I bought this on holiday in Pembroke. As often happens on our yearly holiday to South Wales, I become fascinated with the medieval and civil war periods. There’s something about being surrounded by those castles and houses and battle grounds that just bleeds into me. I’d looked in a few different book shops and a number had caught my eye but it wasn’t unilt we went into what was supposed to be a bookshop but was actually mostly a newsagent, and I found this and its sequel half hanging off a shelf.

I thought I knew about Agincourt from school and a bit about Henry V from Shakespeare . .or rather, Kenneth Branagh.  But I didn’t know the half of it.

To me, anything before WW2 was only vaguely real, possibly because there were very little photographs(!) but mostly because I didn’t understand the way people thought. Theres also the issue that history, as taught in school, seemed to focus more on dates and family trees (at least thats my memory of it) and it seemed a little distant and cold. But in the last decade or so we have really benefited from the likes of Simon Sharma’s History of Britain where suddenly these vague names from history were real people with thoughts and feelings. Michael Woods Christina – a Medieval Woman led us through the life, family, hardships and death of a medieval woman with such personal detail you felt you could almost know her. Then theres Peter and Dan Snows documentaries, which while often riddled with cliche have brought their subjects to life. And how can we forget the enigmatic Dan Cruickshank whos gentleness and sincerity infuses a new respect and awe in his subject matter.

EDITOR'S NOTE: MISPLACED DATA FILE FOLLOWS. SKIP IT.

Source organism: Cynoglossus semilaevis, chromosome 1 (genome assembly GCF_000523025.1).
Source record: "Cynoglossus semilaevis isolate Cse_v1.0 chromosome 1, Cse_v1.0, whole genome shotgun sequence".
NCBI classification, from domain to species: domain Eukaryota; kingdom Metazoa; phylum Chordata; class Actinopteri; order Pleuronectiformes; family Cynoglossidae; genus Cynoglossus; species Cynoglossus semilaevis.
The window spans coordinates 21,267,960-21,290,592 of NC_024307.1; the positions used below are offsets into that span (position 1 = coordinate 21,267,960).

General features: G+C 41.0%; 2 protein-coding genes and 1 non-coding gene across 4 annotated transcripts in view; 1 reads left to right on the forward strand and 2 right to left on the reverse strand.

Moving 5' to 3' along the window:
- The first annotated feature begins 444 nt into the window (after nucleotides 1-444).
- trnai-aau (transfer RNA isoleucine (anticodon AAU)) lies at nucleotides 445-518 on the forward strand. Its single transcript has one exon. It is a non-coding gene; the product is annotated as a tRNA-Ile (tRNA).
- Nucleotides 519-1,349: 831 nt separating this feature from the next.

So this is what Agincourt did for me. Despite a tricky start and a habit of jumping forwards and backwards in time I really did get a sense of who these people were and what motivated them and that is something that history lessons never gave me. Its not an easy book to read. In the same way that Beevors Spanish Civil War defeated me with its culturally relevant but very long, forgettable, confusing Spanish names, so Agincourt threatened to confuse me with its time hoping and date quoting. But I persevered and eventually I got a vague if precarious handle on the web that was European dynastic politics. Comparatively little is written about the actual battle because there’s comparatively little actually known about it. Most of the book deals with the build up to, and the campaign as a whole. If you want a more vivid account of the battle you’re best reading Bernard Cornwells Azincourt.

But this is a good book that certainly appears to of been well researched and as unbiased as possible and certainly sheds light and doubts on many of the accusations made against Henmry V, the French,  English and Welsh combatants.